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Standard User ft247
(regular) Tue 20-Apr-21 15:47:43
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Re: Chinese routers?


[re: charlestown] [link to this post]
 
The argument that using Huawei to build a 5G network gives them an immediate backdoor into the UK's communications may be valid, but it's not hugely persuasive on its own. This is because I'm sure GCHQ, MoD and friends are capable of running their own highly secure networks separate from the public internet.

What I do find convincing is that highly cost-driven outsourcing of comms infrastructure development and more crucially, ongoing operation to a vendor based in a non-allied state is a dangerous long-term choice. It has the potential to hollow out the talent pool in domestic communications providers to a point where they are merely consumers of 'access network as a service', handing all the power to the vendor. I believe that the survival and prosperity of domestic comms engineering talent and vendors in allied countries such as Nokia, Cisco etc. are valid national security concerns.

To answer the original question, at a consumer or small business level I wouldn't (couldn't) refuse to do business with an ISP simply because they used Huawei kit. I'd imagine if you're working from home for the MoD different policies apply, and I would expect similar at enterprises that are corporate espionage targets.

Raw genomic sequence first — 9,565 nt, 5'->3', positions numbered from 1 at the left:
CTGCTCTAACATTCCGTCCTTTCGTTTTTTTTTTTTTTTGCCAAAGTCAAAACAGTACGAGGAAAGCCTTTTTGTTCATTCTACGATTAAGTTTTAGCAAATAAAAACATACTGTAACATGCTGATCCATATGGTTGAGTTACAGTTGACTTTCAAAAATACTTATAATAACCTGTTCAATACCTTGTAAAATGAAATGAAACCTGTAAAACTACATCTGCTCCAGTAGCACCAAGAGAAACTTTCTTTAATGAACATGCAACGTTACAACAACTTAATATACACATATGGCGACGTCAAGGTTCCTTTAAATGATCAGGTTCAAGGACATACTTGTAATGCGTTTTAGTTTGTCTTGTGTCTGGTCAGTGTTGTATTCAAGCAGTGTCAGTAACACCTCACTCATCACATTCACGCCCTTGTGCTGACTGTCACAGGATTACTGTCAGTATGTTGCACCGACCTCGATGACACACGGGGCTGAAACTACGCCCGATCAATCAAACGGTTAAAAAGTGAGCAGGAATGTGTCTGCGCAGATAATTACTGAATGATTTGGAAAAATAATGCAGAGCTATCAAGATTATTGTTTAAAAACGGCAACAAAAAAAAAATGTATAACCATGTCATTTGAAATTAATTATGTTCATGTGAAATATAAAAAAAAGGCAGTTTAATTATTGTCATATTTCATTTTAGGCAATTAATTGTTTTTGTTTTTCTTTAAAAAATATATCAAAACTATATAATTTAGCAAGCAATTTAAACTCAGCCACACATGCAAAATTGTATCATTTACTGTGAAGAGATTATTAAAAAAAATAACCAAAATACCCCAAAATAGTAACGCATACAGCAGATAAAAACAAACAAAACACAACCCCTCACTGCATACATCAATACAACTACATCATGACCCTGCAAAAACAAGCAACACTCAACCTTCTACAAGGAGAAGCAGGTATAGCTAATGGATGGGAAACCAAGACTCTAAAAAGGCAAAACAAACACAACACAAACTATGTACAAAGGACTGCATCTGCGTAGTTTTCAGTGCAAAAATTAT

On a practical level I'd encourage anyone technically minded enough to consider separating their home network with VLANs and implementing firewall rules to prevent inter-VLAN routing by default. IoT devices all want to hoover up as much data as possible, isolating them, including from each other is a good start.

If you have CCTV on the network, put that in its own VLAN and prevent it from phoning home. You can always VPN in to check it remotely.

And stay on top of software updates!
Standard User Pipexer
(eat-sleep-adslguide) Tue 20-Apr-21 18:25:30
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Re: Chinese routers?


[re: ft247] [link to this post]
 
In reply to a post by ft247:
The argument that using Huawei to build a 5G network gives them an immediate backdoor into the UK's communications may be valid, but it's not hugely persuasive on its own. This is because I'm sure GCHQ, MoD and friends are capable of running their own highly secure networks separate from the public internet.